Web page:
by David Niebauer
Although California has long supported renewable energy development and generation in the state, it is not entirely clear where the funds will come from to achieve its ambitious goals in the coming years. California already has one of the highest electricity rates in the country. Since most incentives are ultimately paid by rate-payers through increases in the rate structure, will rate payers be willing and able to foot the bill for the proposed increased use of renewables?
The Renewables Portfolio Standard (RPS), originally established by legislation enacted in 2002, was one of the first in the nation. California’s RPS initially required the state’s investor-owned utilities, electric service providers, and community choice aggregators to increase procurement from eligible renewable energy resources to 20% by 2017. Senate Bill X1-2 (SBX1-2), signed in April 2011, made a number of changes to the program, significantly increasing the goal to 33% renewables by 2020 in step process: 20% by December 31, 2013, 25% by 2016 and 33% by 2020.
California is now recognized as having one of the highest RPS standards in the country
So how are we doing?
From 1998 to December 31, 2006, the Energy Commission’s Emerging Renewables Program funded grid-connected solar/photovoltaic electricity systems under 30 kilowatts on homes and businesses in the investor-owned utilities’ service areas, wind systems up to 50 kW in size, fuel cells (using a renewable fuel), and solar thermal electric. The California Public Utilities Commission (CPUC) funded larger self-generation projects for businesses.
In 2009, 11.6% of all electricity procured in California came from renewable resources such as wind, solar, geothermal, biomass and small hydroelectric facilities. According to the CPUC, that number had increased to 18%, by the end of 2010. All indications are that the state can attain its aggressive RPS goals, provided the proper incentives are in place.
Of the RPS generation in 2010, the majority was composed of wind and biomass, although solar PV is expected to grow in importance over the coming years. This is due primarily to the decreasing cost of solar PV, as well as aggressive solar programs sponsored by the state’s utilities. The CPUC estimates that over 30% of all renewables will be solar PV by 2015, rising from just over 1% in 2010. This is based on contracts in place and California’s goals for solar PV.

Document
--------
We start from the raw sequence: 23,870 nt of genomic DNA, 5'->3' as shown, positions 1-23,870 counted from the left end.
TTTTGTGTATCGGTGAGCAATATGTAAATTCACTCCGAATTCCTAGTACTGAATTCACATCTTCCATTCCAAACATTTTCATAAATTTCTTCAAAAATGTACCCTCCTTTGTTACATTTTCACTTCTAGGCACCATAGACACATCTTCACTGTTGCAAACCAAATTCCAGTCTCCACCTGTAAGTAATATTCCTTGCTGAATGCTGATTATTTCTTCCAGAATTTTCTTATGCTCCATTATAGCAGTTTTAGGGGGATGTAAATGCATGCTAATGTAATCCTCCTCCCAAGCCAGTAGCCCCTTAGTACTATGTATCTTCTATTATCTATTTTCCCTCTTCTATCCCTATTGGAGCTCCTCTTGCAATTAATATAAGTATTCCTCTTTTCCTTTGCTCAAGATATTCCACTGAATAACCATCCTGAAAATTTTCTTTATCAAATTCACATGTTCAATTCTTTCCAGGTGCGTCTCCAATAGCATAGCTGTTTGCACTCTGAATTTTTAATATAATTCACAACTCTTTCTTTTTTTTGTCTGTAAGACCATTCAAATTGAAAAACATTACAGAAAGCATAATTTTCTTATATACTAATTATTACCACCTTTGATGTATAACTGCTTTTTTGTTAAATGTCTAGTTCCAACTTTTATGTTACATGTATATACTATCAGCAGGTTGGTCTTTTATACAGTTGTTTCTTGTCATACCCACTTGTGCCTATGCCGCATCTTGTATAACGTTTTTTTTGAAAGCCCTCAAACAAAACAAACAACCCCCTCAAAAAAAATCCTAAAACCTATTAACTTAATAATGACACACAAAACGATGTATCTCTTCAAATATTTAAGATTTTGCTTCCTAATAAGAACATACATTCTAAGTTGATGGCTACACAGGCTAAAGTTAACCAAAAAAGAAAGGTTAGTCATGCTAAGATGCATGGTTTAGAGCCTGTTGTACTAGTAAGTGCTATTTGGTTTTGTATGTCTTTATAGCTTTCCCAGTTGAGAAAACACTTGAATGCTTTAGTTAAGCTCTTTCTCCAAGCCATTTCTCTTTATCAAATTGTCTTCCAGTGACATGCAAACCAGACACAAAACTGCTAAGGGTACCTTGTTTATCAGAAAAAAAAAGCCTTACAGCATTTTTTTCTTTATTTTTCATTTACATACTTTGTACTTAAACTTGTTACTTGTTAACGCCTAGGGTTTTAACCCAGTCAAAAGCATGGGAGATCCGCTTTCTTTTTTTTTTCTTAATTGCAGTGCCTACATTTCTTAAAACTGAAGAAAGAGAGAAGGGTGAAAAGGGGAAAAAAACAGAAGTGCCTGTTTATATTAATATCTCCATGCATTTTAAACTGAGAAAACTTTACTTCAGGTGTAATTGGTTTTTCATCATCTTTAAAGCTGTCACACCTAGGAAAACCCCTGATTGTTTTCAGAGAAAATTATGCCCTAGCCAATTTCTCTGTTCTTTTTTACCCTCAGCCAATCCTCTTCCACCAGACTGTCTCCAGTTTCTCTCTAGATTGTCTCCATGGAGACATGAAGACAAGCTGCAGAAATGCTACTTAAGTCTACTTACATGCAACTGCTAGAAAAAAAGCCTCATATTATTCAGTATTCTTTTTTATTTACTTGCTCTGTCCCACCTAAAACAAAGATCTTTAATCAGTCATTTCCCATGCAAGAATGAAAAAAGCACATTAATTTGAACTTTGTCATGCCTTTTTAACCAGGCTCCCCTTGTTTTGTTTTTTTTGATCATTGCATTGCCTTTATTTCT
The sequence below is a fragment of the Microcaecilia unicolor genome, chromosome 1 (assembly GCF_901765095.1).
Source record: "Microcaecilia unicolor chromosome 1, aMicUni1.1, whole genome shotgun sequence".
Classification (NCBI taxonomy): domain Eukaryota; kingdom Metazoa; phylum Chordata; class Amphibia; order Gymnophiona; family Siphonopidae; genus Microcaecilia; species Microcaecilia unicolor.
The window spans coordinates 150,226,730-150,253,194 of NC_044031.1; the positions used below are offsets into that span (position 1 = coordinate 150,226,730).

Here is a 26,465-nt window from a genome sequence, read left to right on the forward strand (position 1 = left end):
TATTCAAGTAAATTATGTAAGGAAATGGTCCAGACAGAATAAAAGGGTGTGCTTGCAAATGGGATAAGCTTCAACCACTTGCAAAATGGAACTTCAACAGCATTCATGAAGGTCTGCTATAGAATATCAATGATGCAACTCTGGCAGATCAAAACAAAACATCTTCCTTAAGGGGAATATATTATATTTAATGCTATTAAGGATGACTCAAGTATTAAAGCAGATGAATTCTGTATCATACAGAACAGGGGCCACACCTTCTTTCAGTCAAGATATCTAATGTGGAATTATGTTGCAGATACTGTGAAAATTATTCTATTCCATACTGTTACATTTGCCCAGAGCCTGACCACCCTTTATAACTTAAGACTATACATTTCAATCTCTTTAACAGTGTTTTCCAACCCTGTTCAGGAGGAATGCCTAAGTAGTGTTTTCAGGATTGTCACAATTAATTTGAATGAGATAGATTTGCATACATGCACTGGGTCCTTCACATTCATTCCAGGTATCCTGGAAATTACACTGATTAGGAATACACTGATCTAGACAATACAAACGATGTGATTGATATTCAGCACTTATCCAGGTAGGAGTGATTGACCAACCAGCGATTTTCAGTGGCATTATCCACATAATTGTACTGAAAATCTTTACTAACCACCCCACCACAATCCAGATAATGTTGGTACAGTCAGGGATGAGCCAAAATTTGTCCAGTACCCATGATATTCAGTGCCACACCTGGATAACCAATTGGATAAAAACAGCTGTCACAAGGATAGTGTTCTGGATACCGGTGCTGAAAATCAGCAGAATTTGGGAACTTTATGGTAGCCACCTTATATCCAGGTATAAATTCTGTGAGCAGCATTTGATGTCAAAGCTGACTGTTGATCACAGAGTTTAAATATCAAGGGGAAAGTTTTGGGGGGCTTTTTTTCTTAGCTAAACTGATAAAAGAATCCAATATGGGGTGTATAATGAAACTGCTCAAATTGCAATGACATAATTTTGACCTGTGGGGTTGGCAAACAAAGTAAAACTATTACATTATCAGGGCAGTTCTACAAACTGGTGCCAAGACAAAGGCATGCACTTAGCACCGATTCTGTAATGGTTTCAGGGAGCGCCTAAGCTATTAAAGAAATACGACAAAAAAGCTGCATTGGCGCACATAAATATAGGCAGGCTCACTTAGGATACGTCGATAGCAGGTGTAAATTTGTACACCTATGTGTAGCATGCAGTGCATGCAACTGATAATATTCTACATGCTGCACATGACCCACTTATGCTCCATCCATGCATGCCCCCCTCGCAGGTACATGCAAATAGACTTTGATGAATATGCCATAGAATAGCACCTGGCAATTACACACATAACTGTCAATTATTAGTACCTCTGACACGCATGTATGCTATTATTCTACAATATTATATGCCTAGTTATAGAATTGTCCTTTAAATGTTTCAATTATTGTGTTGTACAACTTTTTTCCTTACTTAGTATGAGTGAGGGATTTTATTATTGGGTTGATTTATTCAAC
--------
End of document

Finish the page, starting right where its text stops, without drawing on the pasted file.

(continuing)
Review of State Incentive Programs
The Database of State Incentives for Renewable Energy & Efficiency (DSIRE) website lists no fewer than 13 state, utility and regional incentive programs in California (including both renewables and energy efficiency). The following is a quick snapshot of some of the more popular renewables incentive programs.
The California Solar Initiative started in 2007 with a budget of $2 billion and had the goal to reach 1,940 MW of installed solar capacity by 2016. This program provides most of the net metering for residences and businesses in the state. By all accounts, the CSI is nearly out of funds. As of the beginning of September 2011, the program had remaining capacity of only 440 MW, with a forecasted program short fall of approximately 375 MW. It is not clear whether the CSI will be replenished, or replaced with other programs.
The Feed-in Tariff
The feed-in tariff (FIT), which offers long-term contracts to renewable energy producers at a fixed cost, is the most direct way to provide incentives to renewable power producers of all sizes. Under the classic FIT, utilities are required to offer standard long-term contracts at favorable rates, spurring the development of renewable energy sources. A recent study by the accounting firm of Ernst & Young concludes that feed-in tariffs are more effective than other incentive programs in that they bring on more renewable capacity at lower costs than other policies.
California’s history with feed-in tariffs is mixed. The current program, administered through the CPUC, was amended by legislation in October 2009 (and amended again by SBX 1-2). It requires the state’s public utilities to offer long-term contracts for small renewable energy systems (up to 3 MW) at a price based on the CPUC’s “market price referent” (MPR) – a price based on the cost to buy power from a very large gas-fired facility (“avoided cost”). The MPR for this program has proved to be too low to attract much renewable generation, especially solar PV, which tends to be more expensive to install. The CPUC now has guidance from the Federal Regulatory Energy Commission (FERC) to do a technology-specific cost-based approach, which should result in a higher MPR, representing the higher value of renewables to rate payers. The CPUC expects litigation from the state’s IOUs, which will likely delay implementation of the program.